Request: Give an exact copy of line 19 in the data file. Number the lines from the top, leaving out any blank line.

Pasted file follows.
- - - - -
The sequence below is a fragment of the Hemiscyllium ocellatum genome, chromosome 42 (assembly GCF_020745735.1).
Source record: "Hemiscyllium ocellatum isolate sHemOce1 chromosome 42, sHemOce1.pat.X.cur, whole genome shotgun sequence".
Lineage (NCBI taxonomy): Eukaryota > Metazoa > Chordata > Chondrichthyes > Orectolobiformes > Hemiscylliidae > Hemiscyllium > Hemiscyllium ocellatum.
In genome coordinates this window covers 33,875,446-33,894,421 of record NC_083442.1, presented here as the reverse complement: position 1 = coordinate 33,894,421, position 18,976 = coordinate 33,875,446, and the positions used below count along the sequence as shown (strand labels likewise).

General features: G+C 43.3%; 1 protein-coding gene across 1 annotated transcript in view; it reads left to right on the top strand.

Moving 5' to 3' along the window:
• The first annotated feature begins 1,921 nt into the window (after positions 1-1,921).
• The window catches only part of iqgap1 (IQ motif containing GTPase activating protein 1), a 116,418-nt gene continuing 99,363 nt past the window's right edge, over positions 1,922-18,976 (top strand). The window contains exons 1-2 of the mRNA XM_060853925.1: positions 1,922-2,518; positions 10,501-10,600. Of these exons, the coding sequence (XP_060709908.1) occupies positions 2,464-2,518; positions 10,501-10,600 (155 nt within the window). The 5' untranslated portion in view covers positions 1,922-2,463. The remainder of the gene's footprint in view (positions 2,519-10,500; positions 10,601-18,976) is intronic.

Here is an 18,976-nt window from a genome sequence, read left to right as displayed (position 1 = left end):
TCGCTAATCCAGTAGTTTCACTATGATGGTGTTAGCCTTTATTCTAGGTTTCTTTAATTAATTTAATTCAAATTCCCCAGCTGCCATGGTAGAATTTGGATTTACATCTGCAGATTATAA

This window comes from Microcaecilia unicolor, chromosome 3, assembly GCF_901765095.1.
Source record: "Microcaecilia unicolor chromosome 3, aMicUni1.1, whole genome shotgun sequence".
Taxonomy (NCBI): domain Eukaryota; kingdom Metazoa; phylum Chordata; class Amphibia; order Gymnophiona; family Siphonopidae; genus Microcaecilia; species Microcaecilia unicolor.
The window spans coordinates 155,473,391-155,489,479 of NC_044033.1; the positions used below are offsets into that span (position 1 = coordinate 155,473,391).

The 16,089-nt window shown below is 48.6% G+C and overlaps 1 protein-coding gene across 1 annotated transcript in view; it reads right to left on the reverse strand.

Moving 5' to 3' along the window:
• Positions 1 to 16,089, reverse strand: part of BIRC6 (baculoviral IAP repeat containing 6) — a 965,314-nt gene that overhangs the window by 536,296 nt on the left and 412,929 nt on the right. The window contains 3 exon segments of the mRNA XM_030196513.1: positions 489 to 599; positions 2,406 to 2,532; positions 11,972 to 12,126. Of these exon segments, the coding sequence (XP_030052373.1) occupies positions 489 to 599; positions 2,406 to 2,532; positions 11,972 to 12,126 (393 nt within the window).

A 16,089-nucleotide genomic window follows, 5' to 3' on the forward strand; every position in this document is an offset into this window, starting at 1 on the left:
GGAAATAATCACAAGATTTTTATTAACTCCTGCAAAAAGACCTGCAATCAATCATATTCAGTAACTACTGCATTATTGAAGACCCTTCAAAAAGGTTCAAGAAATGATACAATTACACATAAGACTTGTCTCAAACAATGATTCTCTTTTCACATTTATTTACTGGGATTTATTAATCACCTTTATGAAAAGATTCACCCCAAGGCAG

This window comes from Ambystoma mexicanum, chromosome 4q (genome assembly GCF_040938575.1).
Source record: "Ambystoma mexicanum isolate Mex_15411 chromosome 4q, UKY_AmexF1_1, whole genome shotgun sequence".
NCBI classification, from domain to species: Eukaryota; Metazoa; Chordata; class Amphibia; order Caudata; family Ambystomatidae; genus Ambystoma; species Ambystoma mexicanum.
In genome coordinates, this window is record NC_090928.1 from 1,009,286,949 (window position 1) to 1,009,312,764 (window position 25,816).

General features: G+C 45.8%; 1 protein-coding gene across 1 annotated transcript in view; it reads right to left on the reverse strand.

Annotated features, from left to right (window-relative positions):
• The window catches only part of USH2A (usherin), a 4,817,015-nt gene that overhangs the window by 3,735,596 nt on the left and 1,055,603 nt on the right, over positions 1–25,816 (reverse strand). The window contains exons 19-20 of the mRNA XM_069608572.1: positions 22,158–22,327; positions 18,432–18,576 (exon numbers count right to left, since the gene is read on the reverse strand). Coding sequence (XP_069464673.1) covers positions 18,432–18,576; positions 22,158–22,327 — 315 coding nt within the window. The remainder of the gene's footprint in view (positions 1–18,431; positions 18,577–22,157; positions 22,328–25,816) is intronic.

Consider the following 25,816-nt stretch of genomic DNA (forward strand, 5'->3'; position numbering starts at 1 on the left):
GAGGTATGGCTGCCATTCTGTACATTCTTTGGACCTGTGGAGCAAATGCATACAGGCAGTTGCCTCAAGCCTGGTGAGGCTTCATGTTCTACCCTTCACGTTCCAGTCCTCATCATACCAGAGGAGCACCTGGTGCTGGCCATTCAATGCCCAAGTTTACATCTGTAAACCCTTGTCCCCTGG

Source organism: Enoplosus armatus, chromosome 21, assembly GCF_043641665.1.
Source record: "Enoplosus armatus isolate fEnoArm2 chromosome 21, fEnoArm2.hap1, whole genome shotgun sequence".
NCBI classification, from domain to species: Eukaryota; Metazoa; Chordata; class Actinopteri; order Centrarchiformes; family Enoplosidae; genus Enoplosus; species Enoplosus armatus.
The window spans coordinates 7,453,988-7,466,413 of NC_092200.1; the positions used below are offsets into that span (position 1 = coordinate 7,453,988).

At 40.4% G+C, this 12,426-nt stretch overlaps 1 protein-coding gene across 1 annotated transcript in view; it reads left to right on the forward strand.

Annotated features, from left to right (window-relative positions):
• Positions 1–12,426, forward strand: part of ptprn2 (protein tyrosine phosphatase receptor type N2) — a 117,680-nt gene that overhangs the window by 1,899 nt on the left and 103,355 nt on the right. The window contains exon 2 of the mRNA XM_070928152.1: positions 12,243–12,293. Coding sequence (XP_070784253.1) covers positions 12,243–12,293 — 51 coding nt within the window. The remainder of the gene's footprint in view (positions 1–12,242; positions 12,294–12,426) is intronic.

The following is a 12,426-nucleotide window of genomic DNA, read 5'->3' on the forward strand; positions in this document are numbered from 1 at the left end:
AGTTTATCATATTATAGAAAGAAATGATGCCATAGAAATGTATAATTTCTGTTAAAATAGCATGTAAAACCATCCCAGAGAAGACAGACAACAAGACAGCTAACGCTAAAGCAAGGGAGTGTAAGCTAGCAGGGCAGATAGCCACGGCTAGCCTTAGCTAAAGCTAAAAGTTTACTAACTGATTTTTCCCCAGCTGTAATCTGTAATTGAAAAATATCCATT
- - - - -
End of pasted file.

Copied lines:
GGAAATAATCACAAGATTTTTATTAACTCCTGCAAAAAGACCTGCAATCAATCATATTCAGTAACTACTGCATTATTGAAGACCCTTCAAAAAGGTTCAAGAAATGATACAATTACACATAAGACTTGTCTCAAACAATGATTCTCTTTTCACATTTATTTACTGGGATTTATTAATCACCTTTATGAAAAGATTCACCCCAAGGCAG